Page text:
TYLER, Texas (KLTV) - The University of Texas Health Science Center (UTHSC) at Tyler received a $1.4 million grant renewal which will help the facility continue tuberculosis research.
The grant is an award from the National Institutes of Health (NIH) and CRDF Global, according to a UTHSC spokesperson. The grant will allow Rama Vankayalapati, Ph.D., to continue to explore the human immune responses to the disease. Simply put, the research aims to help identify persons at increased risk of developing active TB.
“Our research helps to ensure that the United States continues to maintain a low incidence rate,” Dr. Vankayalapati explained. “As we come to understand more about TB, we are able to take preventive actions to ensure that we do not have a mass tuberculosis outbreak.”
The research is being conducted in India, while data and samples are sent to the UTHSC biomedical research facility in Tyler for further review.
The $1.4 million grant renewal is slated for the next five years to continue TB research.
The following information was released by UTHSC:
The University of Texas Health Science Center at Tyler has been awarded a grant renewal in the amount of nearly $1.4 million ($1,397,390) to continue tuberculosis (TB) research in their biomedical research center. The grant is an award from the National Institutes of Health (NIH) and CRDF Global. Serving as the principal investigator, Rama (Krishna) Vankayalapati, Ph.D., will continue to explore the human immune responses to the disease. Simplistically, the research aims to find novel biomarkers that will identify persons at increased risk of developing active TB.
While less common in the United States, TB is still considered by the Centers for Disease Control and Prevention (CDC) as one of the world’s deadliest diseases. The United States TB incidence rate in 2018 was the lowest ever reported at 2.8 cases per 100,000 persons. Approximately 66% of these cases were attributed to non–U.S.-born persons. While the United States is experiencing low rates, the rest of the world is not. The CDC cites that one-quarter of the world’s population is infected with TB. In 2017, 10 million people around the world were diagnosed with the disease. Additionally, the CDC cites 1.3 million TB-related deaths worldwide for 2017. Given these statistics, Dr. Vankayalapati stresses the importance of TB research and the study of international disease to make certain the U.S. doesn’t experience the same issues.
“Our research helps to ensure that the United States continues to maintain a low incidence rate,” explained Dr. Vankayalapati. “As we come to understand more about TB, we are able to take preventive actions to ensure that we do not have a mass tuberculosis outbreak.”
The ongoing study is conducted in India as part of the Regional Prospective Observational Research for Tuberculosis (RePORT)-India consortia. The Indo-NIH investment and TB research consortium of RePORT-India has developed cohorts of TB cases and household contacts in India and paired Indian investigators with U.S. investigators. Additional partners in this study include Johns Hopkins University, Rutgers University, Boston University and the University of Massachusetts. Dr. Vankayalapati’s research revolves around TB patient household contacts (HHC) in India. The HHC of TB patients is at a high risk of developing TB due to their frequent exposure to infected patients. Among HHC, approximately 30% develop latent or active TB, while the remaining never develop it. The identification of persons who are at a greatly increased risk for the development of TB would be a significant breakthrough. This breakthrough would allow public health resources to be focused on high-risk individuals to prevent their future development of TB. Examination of HHC takes place in their natural setting, in a real-time manner, to study TB development and explore the early immune components involved in protection against TB. Most of the markers identified so far are not specific for TB or are not sufficiently sensitive to use as biomarkers for the disease. Dr. Vankayalapati’s study includes a detailed follow-up of all HHC (every four months) and mechanistic understanding to identify the high-risk healthy HHC of the infected patients as soon as the active TB patients are identified within the household.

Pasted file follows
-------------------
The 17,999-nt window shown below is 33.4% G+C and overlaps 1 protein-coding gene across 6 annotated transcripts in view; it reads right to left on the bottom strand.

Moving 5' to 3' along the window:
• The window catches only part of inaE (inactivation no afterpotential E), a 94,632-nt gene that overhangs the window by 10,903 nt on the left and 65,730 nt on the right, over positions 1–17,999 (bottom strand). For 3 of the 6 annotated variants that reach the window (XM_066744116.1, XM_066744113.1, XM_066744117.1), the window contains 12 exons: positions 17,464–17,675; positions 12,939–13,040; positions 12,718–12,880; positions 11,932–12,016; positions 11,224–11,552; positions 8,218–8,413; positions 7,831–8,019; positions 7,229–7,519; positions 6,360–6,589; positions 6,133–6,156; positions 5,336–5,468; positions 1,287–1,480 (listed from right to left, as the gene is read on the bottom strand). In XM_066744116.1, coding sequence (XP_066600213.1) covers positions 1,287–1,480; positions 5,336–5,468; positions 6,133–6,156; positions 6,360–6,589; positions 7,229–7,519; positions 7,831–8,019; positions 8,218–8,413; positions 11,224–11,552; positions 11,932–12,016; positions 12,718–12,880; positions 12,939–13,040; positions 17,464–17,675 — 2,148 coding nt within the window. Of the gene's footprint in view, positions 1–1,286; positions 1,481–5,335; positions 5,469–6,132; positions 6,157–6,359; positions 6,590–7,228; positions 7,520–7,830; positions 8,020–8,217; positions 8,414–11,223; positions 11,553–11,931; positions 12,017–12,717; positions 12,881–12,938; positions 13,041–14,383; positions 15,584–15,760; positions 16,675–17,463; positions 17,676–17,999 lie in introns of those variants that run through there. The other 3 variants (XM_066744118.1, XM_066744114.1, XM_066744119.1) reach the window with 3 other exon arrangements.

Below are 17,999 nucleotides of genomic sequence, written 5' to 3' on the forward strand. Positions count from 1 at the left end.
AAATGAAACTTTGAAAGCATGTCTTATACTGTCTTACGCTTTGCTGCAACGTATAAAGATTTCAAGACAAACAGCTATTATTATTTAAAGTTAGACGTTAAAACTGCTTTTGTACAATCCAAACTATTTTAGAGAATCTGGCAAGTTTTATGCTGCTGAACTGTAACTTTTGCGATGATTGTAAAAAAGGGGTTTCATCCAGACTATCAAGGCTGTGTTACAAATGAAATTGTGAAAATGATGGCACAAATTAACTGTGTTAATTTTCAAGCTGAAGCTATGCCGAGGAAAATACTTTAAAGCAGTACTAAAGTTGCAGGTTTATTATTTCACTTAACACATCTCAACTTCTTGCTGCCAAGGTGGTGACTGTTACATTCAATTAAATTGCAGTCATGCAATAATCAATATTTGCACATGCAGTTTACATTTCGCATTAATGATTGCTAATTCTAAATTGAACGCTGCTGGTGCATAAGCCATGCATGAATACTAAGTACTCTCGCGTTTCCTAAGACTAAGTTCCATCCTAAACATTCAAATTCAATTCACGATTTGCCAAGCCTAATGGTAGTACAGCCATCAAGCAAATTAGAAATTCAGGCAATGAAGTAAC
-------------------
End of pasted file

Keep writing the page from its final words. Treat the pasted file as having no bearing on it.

During the last five years (phase one), Dr. Vankayalapati’s team followed 975 healthy HHC of TB patients for two years. Throughout the two years, they obtained blood samples at four-month intervals and determined the various factors responsible for the development of active TB in the HHC. During the 24-month follow-up period, 17 HHC developed active tuberculosis, and 15 (88%) of these progressors (those who developed active TB) were in the age group of 15 to 30 years old. The team found that at baseline (“0” time point when all the individuals were healthy), the circulating thyroid hormone T4 levels were significantly lower in those that developed active TB compared to those of age-matched individuals that never developed the disease. During phase two, the team will confirm the above findings, mechanistically understand and develop a kit to identify the individuals likely to develop active TB.
“We want to understand why everyone isn’t contracting TB. Everyone is exposed to it within the home; however, not everyone is becoming infected,” explained Dr. Vankayalapati.
Dr. Vankayalapati’s team consists of Drs. Julie Philley, Buka Samten, Deepak Tripathi, Karan Singh, and Richard Idell. Dr. Idell, son of renowned researcher Dr. Steven Idell, is a psychiatrist with UT Health Science Center at Tyler and offers a different research approach for the team. Dr. Idell is examining the psychological effects taking place to understand often developed depression with TB patients and those surrounding them.